Culture, Politics and Religion

Faced with the kind of enormous problems we have, it is always tempting to hope that new regulations or laws or social policies will be enough, and therefore the tendency is ‘to focus just on the practical issues – financial regulation, taxation and welfare policy, or reducing our carbon intensity’. However, ‘… we need to remember that…in a democracy, none of these changes will come about without the will and desire of the people’.32

In the Western world, in particular, we have inhabited a cultural space, a combination of Modernity and Post-Modernity, which has allowed the neo-liberal economic model to flourish. This space has privileged the self-interest of the individual (in particular his or her economic status) over the good of society as a whole, and has relativised the notion of right and wrong.

We need to use our crisis to create a new cultural space in which what is good of Modernity and Post-Modernity is retained, but is integrated into the kind of vision, values and virtues outlined above. This will mean a focus on the notion of integral human development and the common good, with values such as solidarity, justice and concern for our environment coming to the fore. In the end ‘people are not like the passive automatons of economic textbooks. They have goals, beliefs and aspirations and they actively construct the world around them through the ways in which they talk, behave and make meaning’.33

There is, then, an enormous but vital cultural task here, the replacement of a deficient cultural paradigm with something more humane: ‘Whilst it has become unfashionable to talk about values in arguments for socio-economic change, we cannot neglect this issue’.34

The task is enormous, but perhaps it can begin with small but significant concrete steps. So, for example, I have already adverted to the resistance in the banking and financial sectors to caps on salaries and bonuses. We have experienced this resistance also in Ireland. One of the key arguments used to sustain this resistance is to cite market forces and competition – for example, in January 2010 Stephen Hester, appointed by the British Government to run the Royal Bank of Scotland, defended his own bank before a House of Commons Treasury Select Committee by saying that RBS was ‘prisoner of the market’ and that his bank’s policy was to pay ‘as little as we can get away with’ of these bonuses while retaining ‘good people’.35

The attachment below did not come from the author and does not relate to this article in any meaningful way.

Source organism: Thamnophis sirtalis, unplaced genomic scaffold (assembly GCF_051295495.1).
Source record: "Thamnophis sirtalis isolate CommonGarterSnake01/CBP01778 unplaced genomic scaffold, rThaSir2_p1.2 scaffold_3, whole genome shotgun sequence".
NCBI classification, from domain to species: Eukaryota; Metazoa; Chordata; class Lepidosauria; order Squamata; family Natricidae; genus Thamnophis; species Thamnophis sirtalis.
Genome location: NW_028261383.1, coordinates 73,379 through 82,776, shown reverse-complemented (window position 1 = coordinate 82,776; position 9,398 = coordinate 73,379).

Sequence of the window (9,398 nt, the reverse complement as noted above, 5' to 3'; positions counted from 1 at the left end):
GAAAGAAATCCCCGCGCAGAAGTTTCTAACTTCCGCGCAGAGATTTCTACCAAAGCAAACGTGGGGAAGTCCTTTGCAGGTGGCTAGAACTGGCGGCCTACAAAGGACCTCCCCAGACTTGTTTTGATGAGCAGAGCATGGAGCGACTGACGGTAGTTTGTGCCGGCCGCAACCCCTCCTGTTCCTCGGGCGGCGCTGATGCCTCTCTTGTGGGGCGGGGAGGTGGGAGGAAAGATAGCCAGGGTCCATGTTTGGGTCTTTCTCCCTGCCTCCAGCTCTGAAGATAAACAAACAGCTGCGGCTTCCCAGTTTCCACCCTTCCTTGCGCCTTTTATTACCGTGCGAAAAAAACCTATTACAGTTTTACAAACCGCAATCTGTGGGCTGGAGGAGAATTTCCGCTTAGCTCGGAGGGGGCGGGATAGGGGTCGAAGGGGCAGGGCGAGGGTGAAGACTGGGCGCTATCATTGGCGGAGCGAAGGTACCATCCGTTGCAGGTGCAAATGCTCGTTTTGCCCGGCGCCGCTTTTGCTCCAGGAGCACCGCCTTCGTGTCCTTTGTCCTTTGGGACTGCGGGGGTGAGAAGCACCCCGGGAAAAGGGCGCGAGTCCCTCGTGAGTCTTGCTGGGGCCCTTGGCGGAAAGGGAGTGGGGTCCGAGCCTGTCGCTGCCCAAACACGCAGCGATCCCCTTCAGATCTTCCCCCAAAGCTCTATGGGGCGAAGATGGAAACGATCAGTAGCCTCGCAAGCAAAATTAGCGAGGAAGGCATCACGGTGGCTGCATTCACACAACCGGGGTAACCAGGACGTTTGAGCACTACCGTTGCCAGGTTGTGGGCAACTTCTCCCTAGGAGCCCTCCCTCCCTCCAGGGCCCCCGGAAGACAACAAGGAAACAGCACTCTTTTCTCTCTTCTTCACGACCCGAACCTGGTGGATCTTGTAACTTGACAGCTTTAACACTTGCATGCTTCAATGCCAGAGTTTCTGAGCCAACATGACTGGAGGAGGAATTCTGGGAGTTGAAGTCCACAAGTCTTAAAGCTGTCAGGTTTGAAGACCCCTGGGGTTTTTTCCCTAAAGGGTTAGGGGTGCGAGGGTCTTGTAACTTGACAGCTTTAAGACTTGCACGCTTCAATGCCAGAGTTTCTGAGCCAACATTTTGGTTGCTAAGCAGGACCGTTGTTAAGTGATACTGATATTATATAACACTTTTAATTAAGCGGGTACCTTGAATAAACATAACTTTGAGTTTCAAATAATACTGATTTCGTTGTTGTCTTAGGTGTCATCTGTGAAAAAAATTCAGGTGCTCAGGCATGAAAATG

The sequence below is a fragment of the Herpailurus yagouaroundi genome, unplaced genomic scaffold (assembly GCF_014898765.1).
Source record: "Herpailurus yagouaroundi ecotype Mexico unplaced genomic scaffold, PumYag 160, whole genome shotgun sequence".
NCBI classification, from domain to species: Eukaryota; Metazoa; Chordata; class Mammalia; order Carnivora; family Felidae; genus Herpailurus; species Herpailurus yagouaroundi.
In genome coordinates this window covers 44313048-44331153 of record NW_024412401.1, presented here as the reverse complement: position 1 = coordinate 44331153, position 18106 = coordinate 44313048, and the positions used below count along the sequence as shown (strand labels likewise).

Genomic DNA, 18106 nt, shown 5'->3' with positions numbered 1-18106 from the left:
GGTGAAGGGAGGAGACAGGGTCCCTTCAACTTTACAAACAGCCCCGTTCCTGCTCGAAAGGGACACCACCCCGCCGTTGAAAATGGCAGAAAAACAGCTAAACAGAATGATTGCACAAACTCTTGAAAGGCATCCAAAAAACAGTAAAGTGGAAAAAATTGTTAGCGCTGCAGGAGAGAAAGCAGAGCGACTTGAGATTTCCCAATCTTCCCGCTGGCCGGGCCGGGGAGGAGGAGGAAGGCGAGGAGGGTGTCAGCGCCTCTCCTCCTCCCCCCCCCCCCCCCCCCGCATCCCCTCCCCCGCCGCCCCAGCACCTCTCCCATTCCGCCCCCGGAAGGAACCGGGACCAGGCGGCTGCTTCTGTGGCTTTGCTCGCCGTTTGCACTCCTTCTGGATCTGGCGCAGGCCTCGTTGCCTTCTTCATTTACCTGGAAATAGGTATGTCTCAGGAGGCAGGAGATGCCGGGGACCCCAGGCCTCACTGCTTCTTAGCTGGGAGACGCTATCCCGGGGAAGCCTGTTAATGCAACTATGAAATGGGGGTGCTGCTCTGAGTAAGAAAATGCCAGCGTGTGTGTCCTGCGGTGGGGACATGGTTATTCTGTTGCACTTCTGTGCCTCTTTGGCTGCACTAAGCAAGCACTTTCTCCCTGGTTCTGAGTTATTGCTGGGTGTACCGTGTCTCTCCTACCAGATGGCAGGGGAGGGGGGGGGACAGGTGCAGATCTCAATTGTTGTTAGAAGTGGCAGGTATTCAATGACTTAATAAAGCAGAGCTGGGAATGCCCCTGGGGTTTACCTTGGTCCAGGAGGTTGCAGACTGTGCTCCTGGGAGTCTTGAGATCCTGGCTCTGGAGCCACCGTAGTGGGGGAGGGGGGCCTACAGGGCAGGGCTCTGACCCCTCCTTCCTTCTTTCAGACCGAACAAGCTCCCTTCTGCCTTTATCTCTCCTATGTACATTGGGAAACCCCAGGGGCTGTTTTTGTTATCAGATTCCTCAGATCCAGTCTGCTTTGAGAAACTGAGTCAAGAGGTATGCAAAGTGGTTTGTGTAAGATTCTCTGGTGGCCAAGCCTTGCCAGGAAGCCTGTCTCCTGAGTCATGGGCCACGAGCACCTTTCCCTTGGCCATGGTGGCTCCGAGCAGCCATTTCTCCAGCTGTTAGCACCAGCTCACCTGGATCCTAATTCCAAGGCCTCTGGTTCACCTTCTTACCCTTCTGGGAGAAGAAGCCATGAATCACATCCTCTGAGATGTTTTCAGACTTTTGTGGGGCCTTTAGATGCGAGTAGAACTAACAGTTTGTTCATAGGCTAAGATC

The question arises: ‘What sort of person could be described as ‘good’ who would only get out of bed if he could thereby add millions of pounds to his already six-or-seven-figure salary?’ – and this in a context where: ‘Banking business is thriving. In effect they can take money from governments and lend it out at a vast profit, almost risk free’.36 After all, how much intelligence does it take to make this kind of money? Do we want our smartest people to be in this sector? What about the work of research, of artists, of ordinary folk who contribute so much to sustaining the fabric of society?

If we begin to define our society along the lines of the common good and integral human development, can we not also begin to say, albeit reluctantly, to those who ask for inordinate salaries to do what is in reality quite ordinary work: ‘No, we are sorry, but perhaps you would be happier living elsewhere?’ And do we really think that there are not enough intelligent people, of sound values, to take the place of these high-flyers, who in the recent past have proved themselves to be so egregiously fallible?

If our culture, our civil society, can develop along these lines, perhaps we will also find the way to sustain and institutionalise our recent and well-justified outrage into a more radical political form. The popular discourse tends to be somewhat apathetic, even cynical, about politics and politicians: there has been a breakdown in trust, as with so many other sectors of our society. And yet we have shown in the recent and more distant past – one thinks of the debates around the two referenda on the Lisbon Treaty, the consensus that emerged around Northern Ireland – that we are capable of being a vibrant democracy, and of responding to and giving political leadership.

Clearly, any attempt to fashion a more radical response to this recession will demand this kind of political investment – and not just at national level, but also at regional (for us, again, the EU) and global levels. Are we ready to think like this, even to give leadership in this direction?


It is in this context too that the role of religion needs to be re-considered. Before the Copenhagen Climate Summit, the Secretary General of the United Nations, Ban Ki-moon, told 200 religious leaders: ‘You can inspire, you can provide, you can challenge your political leaders through your wisdom and through your followers’.37 In this, he was echoing the contention of political scientist Robert Putnam that: ‘religions remain one of the most reliable and impressive sources of social capital’ and Chief Rabbi Jonathan Sachs who remarked that: ‘Religion is an agent of social change, the most powerful there is’ and who proposed that religions in Britain come together to create a ‘covenant of the common good’.38